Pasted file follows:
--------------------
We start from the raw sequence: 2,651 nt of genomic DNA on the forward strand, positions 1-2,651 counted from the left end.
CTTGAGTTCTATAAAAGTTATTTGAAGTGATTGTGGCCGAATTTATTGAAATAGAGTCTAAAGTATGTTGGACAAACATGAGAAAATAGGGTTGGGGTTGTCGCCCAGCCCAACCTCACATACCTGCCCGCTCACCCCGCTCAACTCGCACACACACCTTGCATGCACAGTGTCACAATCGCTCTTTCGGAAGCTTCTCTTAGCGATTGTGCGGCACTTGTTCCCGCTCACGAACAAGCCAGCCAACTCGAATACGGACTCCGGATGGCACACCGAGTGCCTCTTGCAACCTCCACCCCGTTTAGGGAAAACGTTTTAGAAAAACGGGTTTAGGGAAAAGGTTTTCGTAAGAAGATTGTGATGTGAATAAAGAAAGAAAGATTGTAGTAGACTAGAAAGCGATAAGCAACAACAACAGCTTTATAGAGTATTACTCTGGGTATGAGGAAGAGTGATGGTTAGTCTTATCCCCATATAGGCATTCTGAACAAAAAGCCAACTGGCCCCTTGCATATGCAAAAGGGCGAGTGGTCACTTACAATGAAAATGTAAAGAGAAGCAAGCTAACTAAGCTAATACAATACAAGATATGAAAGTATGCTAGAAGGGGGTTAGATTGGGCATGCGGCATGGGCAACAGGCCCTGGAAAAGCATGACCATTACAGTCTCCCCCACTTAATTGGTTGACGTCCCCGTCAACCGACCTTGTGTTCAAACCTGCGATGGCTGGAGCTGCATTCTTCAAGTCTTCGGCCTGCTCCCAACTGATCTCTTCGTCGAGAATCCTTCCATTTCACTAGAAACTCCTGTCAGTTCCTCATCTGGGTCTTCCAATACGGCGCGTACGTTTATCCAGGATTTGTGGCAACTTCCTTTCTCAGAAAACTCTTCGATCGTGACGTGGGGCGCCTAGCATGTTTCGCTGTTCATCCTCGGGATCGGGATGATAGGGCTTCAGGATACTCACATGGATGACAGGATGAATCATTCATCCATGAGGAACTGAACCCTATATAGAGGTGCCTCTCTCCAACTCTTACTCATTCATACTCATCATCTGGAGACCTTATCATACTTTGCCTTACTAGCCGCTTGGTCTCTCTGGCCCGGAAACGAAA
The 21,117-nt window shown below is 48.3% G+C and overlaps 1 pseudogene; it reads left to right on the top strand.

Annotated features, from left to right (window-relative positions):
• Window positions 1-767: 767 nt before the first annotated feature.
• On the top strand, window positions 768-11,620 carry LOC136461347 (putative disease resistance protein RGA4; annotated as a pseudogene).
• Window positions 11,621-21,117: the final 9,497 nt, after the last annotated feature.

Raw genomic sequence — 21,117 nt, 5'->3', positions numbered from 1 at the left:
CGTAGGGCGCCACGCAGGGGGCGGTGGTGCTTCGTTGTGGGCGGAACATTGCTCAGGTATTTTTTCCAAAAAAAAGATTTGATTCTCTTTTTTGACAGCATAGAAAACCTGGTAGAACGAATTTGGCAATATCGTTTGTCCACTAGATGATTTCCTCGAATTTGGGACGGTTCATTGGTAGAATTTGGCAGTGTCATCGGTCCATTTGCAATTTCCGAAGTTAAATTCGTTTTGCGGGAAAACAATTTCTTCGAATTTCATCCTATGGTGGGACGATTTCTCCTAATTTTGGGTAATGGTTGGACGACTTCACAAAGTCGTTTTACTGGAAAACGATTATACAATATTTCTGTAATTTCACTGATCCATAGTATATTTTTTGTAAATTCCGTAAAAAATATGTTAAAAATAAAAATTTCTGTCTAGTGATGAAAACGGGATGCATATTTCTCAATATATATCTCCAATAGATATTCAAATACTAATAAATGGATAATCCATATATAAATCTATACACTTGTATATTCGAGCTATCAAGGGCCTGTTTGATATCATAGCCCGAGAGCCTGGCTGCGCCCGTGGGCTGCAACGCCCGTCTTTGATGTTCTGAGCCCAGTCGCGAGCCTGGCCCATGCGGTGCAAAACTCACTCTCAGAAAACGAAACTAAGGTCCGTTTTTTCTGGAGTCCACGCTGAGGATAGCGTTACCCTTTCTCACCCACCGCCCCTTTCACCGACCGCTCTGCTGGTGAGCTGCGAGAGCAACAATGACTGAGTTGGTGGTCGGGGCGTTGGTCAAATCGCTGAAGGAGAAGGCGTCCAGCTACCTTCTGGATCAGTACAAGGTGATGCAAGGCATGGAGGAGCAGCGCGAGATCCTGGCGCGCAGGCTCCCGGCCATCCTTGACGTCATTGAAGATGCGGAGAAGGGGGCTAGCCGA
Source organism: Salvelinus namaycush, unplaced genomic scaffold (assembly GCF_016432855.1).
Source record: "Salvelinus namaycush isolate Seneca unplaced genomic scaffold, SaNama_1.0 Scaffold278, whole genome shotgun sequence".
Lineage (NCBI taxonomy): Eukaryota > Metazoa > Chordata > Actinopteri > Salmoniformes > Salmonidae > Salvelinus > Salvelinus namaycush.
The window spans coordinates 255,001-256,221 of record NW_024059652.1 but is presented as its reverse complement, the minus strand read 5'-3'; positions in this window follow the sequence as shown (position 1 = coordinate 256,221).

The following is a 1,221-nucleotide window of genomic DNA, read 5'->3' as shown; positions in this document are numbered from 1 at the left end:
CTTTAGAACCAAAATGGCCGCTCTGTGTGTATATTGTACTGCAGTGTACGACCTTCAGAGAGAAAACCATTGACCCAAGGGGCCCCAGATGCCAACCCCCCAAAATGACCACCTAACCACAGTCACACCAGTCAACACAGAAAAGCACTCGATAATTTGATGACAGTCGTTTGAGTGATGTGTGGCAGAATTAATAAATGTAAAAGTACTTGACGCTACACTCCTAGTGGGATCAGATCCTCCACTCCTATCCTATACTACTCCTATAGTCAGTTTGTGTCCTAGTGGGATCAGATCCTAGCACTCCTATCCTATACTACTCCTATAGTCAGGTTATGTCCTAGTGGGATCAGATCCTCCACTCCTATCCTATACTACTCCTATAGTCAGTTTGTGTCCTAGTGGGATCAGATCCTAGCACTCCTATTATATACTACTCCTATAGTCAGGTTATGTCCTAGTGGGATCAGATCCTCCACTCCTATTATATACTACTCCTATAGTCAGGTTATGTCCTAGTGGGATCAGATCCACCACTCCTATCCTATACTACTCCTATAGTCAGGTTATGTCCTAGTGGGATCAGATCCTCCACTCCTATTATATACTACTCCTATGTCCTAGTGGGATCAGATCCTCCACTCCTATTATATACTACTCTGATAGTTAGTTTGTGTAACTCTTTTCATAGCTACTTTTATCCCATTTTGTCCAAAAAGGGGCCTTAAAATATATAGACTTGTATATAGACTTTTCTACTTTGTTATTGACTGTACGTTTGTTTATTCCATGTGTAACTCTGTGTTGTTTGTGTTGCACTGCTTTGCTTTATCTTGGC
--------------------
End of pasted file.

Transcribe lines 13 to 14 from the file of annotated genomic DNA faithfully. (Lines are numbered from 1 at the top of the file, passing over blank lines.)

The window spans coordinates 255,001-256,221 of record NW_024059652.1 but is presented as its reverse complement, the minus strand read 5'-3'; positions in this window follow the sequence as shown (position 1 = coordinate 256,221).

The following is a 1,221-nucleotide window of genomic DNA, read 5'->3' as shown; positions in this document are numbered from 1 at the left end: